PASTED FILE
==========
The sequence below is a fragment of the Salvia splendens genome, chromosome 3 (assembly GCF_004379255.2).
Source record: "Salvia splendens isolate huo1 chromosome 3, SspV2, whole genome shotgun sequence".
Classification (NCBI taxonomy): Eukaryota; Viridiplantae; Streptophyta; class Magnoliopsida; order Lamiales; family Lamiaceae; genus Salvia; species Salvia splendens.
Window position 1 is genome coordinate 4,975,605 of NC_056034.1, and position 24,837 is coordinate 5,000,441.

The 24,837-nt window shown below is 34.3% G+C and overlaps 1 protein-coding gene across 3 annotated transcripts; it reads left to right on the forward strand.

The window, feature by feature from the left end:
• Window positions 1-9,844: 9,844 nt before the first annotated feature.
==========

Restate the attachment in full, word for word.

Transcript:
The sequence below is a fragment of the Salvia splendens genome, chromosome 3 (assembly GCF_004379255.2).
Source record: "Salvia splendens isolate huo1 chromosome 3, SspV2, whole genome shotgun sequence".
Classification (NCBI taxonomy): Eukaryota; Viridiplantae; Streptophyta; class Magnoliopsida; order Lamiales; family Lamiaceae; genus Salvia; species Salvia splendens.
Window position 1 is genome coordinate 4,975,605 of NC_056034.1, and position 24,837 is coordinate 5,000,441.

The 24,837-nt window shown below is 34.3% G+C and overlaps 1 protein-coding gene across 3 annotated transcripts; it reads left to right on the forward strand.

The window, feature by feature from the left end:
• Window positions 1-9,844: 9,844 nt before the first annotated feature.